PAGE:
June 20, 2011
Several of you have expressed interest in Bond v. US, a decision handed down earlier this week by the U.S. Supreme Court.
You know our goal for MSSA v. Holder is to roll back federal power by asserting state sovereignty and breathing life back into the neglected Ninth and Tenth Amendments.
Bond v. US does this, in spades. Bond reads like our briefs in support of MSSA v. Holder. It is stunning! Even more encouraging, Bond was a UNANIMOUS Supreme Court decision.
This apparent change in direction and sympathy by the Supreme Court indicates a much improved chance that the Supreme Court will look favorably on MSSA v. Holder when it gets before the Court (still no guarantee). Much more likely.
I’ve long had confidence that the Montana Firearms Freedom Act and MSSA v. Holder to validate the principles of the MFFA were the right things to do, and because they were so right they have special power. Bond is now infecting others with this same confidence.
The Bond decision is not a long read, but it’s a good one. You can read it at:
June 17, 2011
Some of you may be wondering why today’s Washington Times editorial about the Montana Firearms Freedom Act and our lawsuit to validate that, MSSA v. Holder, is important.
The purpose for the Montana Firearms Freedom Act is to use it and firearms as the vehicle to roll back a half-century-plus of bad Commerce Clause judicial precedent, power the federal government has been allowed by the courts to use improperly to regulate everything and anything it chooses. Only the U.S. Supreme Court can effectively reverse this history of bad precedent, so we’re playing for our case, MSSA v. Holder, to be heard and decided positively by the USSC.
However, the USSC only accepts (grants certiorari for) 5% of the cases appealed to it. There are two features of a case that cause the USSC to be more inclined to accept a case on appeal: 1) that it is about a core constitutional issue (which our case certainly is), and 2) that there are differences between or among the various circuit courts of appeal concerning how they’ve ruled on the same issue.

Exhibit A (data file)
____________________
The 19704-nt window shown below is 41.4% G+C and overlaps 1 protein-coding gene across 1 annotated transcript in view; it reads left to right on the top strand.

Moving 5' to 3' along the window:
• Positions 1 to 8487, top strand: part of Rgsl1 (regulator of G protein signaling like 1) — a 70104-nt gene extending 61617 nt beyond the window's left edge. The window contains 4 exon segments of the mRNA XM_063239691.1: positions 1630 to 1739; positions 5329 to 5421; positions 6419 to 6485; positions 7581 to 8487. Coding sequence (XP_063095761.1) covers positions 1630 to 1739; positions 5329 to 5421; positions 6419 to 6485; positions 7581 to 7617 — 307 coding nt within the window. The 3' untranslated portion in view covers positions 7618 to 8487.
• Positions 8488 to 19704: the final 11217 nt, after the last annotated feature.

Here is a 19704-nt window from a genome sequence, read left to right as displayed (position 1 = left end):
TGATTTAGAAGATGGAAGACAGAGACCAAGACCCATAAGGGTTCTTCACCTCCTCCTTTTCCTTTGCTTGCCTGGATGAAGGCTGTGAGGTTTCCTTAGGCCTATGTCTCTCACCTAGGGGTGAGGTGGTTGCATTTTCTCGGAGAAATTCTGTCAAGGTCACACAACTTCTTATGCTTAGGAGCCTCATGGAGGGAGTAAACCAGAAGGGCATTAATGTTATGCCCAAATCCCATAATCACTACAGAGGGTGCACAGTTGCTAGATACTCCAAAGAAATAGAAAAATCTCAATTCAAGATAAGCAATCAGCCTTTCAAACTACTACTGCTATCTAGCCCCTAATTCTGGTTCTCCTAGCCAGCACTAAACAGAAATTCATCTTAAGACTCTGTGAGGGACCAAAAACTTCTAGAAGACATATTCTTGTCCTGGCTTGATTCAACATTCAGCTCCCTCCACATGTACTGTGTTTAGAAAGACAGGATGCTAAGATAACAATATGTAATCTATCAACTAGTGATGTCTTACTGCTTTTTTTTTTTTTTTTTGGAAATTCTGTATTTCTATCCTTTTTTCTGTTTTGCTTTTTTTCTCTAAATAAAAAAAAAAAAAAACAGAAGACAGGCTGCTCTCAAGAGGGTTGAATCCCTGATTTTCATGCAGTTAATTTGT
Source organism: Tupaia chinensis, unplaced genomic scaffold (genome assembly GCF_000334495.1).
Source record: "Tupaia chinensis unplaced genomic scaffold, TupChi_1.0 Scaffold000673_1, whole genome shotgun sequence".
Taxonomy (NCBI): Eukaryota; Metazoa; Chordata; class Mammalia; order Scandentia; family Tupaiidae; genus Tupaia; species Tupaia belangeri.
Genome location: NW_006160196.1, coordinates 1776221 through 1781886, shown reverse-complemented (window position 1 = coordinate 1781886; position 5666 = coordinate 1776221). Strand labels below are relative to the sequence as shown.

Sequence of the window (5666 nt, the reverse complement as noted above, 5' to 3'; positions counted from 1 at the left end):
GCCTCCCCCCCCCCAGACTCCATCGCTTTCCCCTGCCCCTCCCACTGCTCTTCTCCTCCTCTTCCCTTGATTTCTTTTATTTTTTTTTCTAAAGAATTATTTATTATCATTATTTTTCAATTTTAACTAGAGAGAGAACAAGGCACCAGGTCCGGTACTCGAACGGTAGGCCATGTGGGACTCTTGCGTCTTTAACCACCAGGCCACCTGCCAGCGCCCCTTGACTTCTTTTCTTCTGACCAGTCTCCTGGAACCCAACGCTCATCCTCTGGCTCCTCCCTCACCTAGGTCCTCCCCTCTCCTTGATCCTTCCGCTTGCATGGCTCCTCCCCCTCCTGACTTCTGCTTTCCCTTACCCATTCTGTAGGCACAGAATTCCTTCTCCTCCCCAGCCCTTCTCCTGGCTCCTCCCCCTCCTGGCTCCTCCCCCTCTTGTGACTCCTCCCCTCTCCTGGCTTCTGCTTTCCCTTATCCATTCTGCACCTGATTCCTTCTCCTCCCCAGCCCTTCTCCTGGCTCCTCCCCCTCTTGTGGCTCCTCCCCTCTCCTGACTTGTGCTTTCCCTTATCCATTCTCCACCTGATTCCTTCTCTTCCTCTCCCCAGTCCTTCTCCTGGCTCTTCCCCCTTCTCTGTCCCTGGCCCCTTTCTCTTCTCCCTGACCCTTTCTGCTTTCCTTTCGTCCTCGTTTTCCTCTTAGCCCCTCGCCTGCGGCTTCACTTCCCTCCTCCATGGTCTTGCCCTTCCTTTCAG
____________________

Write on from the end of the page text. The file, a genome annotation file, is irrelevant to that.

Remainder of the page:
This case is certainly about a core constitutional issue. However, there have not yet been any lawsuits parallel to ours in other federal circuits. Replacing that impetus in part are the many other states that have enacted or introduced Firearms Freedom Acts. Still, this case needs to catch the attention of three or more justices on the USSC to cause them to vote to accept the case.
For building awareness among USSC justices that this case is percolating towards them and for sparking their interest, this Washington-local editorial is invaluable, as will be a front page story about the case due to soon appear in the Wall Street Journal. You can just bet that the USSC justices and their law clerks read the Washington Times and the Wall Street Journal. Having such seeds planted before the case is appealed to the USSC may well make the difference, causing MSSA v. Holder to be one of the few cases the USSC chooses to accept and decide.
June 17, 2011
The last briefs of those supporting our side of MSSA v. Holder have been filed with the Ninth Circuit Court of Appeals. Those include the amici Goldwater Institute (joined by the CATO Institute), Gun Owners Foundation (joined by the U.S. Justice Foundation), and the State of Montana. These additional briefs should soon be posted to and available to peruse at:
Next, the U.S. DoJ (Holder) will submit its reply brief, rebutting arguments made in Appellants’ (MSSA, SAF and myself) Principle Brief, and the briefs of various supporting amici (friends of us or of the Court). Then, any amici may submit briefs supporting the U.S. position (the Brady Center for Whatever submitted an opposing brief at the District Court rehashing their standard, anti-gun rhetoric). Then, Appellants (us again) will have the opportunity to submit a reply brief, rebutting arguments made by the U.S.
The case on appeal will then be assigned to a three-judge panel of the Ninth Circuit. The Ninth is the busiest federal appeals court in the U.S., and simply doesn’t have the time or resources to hear cases en banc (full court). Oral argument may or may not be requested by the Court. The decision of this three-judge panel will carry the full weight of a Ninth Circuit decision, although a motion for en banc review of the three-judge panel decision would then be ripe and might be a possibility down the road.